Department of Transportation


Bicycling in New Jersey is regulated under Title 39 of the Motor Vehicles and Traffic Regulation laws.

39:4-14.5 Definition.
“Bicycle” means any two-wheeled vehicle having a rear drive wheel which is solely human powered and having a seat height of 26 inches or greater when the seat is in the lowest adjustable position.

39:4-10 Lights on Bicycles.
When in use at nighttime every bicycle shall be equipped with: 1) A front headlamp emitting a white light visible from a distance of at least 600 feet to the front; 2) A rear lamp emitting a red light visible from a distance of at least 600 feet to the rear; 3) In addition to the red lamp a red reflector may be mounted on the rear.

39:4-11 Audible Signal.
A bicycle must be equipped with a bell or other audible device that can be heard at least 100 feet away, but not a siren or whistle.

39:4-11.1 Brakes.
A bicycle must be equipped with a brake that can make wheels skid while stopping on dry, level, clean pavement.

39:4-12 Feet and Hands on Pedals and Handlebars; Carrying Another Person.
Bicyclists should not drive the bicycle with feet removed from the pedals, or with both hands removed from the handlebars, nor practice any trick or fancy driving in a street. Limit passengers to only the number the bicycle is designed and equipped to carry (the number of seats it has).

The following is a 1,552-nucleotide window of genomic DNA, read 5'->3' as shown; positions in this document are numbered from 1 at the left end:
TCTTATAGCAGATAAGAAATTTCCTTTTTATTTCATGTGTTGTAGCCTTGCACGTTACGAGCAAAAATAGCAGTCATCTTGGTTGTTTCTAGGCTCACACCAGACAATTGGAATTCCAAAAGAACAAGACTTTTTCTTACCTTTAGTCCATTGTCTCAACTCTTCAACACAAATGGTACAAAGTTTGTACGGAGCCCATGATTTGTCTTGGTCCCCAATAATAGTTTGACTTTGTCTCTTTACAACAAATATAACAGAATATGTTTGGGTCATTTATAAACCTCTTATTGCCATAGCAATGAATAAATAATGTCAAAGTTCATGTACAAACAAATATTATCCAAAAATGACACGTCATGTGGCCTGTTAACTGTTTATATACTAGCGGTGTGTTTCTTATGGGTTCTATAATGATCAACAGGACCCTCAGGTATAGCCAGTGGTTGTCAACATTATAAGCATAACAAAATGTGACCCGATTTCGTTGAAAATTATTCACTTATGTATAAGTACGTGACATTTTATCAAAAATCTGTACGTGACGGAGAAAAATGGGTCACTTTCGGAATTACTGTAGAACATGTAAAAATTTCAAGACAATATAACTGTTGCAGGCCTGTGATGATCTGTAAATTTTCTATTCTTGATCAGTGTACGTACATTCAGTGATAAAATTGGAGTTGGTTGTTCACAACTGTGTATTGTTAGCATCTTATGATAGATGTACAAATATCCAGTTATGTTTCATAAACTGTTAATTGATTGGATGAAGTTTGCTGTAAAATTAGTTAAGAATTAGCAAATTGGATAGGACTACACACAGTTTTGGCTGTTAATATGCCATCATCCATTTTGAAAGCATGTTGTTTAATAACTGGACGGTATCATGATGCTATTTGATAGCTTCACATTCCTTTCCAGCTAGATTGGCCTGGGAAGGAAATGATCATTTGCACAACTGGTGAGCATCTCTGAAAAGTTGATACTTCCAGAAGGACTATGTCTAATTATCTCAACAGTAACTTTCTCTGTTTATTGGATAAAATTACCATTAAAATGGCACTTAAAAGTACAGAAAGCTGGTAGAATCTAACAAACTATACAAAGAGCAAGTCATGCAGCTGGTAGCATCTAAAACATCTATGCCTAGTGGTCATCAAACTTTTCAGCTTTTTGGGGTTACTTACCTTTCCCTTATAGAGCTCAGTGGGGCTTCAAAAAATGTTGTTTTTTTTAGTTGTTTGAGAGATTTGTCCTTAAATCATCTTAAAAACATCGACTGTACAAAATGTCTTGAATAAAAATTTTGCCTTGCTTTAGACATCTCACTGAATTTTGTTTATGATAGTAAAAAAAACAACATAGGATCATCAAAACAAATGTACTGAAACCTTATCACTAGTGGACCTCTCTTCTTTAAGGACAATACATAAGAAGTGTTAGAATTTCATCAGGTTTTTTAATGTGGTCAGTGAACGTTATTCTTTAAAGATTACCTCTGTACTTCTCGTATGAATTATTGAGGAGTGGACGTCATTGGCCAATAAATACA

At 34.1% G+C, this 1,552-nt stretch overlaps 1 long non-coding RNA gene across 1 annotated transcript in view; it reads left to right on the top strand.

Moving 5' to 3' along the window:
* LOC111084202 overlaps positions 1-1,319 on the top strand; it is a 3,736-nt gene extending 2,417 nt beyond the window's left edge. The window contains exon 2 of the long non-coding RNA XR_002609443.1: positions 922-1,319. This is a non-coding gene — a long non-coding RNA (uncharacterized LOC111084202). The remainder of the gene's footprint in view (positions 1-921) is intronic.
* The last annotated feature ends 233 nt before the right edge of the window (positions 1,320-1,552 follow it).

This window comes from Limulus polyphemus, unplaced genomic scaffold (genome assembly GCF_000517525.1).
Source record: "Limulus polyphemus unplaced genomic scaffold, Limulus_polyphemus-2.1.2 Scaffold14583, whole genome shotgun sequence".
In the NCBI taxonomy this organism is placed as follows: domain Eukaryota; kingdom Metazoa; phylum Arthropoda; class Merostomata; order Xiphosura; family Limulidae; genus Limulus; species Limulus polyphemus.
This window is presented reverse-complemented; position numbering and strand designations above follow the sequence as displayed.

39:4-14 Hitching on Vehicle Prohibited.
No person riding a bicycle shall attach themselves to any streetcar or vehicle.

39:4-14.1 Rights and Duties of Persons on Bicycles.
Every person riding a bicycle on a roadway is granted all the rights and subject to all of the duties of the motor vehicle driver.

39:4-14.2, 39:4-10.11 Operating Regulations.
Every person riding a bicycle on a roadway shall ride as near to the right roadside as practicable exercising due care when passing a standing vehicle or one proceeding in the same direction. A bicyclist may move left under any of the following conditions: 1) To make a left turn from a left turn lane or pocket; 2) To avoid debris, drains, or other hazardous conditions on the right; 3) To pass a slower moving vehicle; 4) To occupy any available lane when traveling at the same speed as other traffic; 6) To travel no more than two abreast when traffic is not impeded, but otherwise ride in single file. Every person riding a bicycle shall ride in the same direction as vehicular traffic. In New Jersey, the law states a bicyclist must obey all state and local automobile driving laws. A parent may be held responsible for the child’s violation of any traffic law.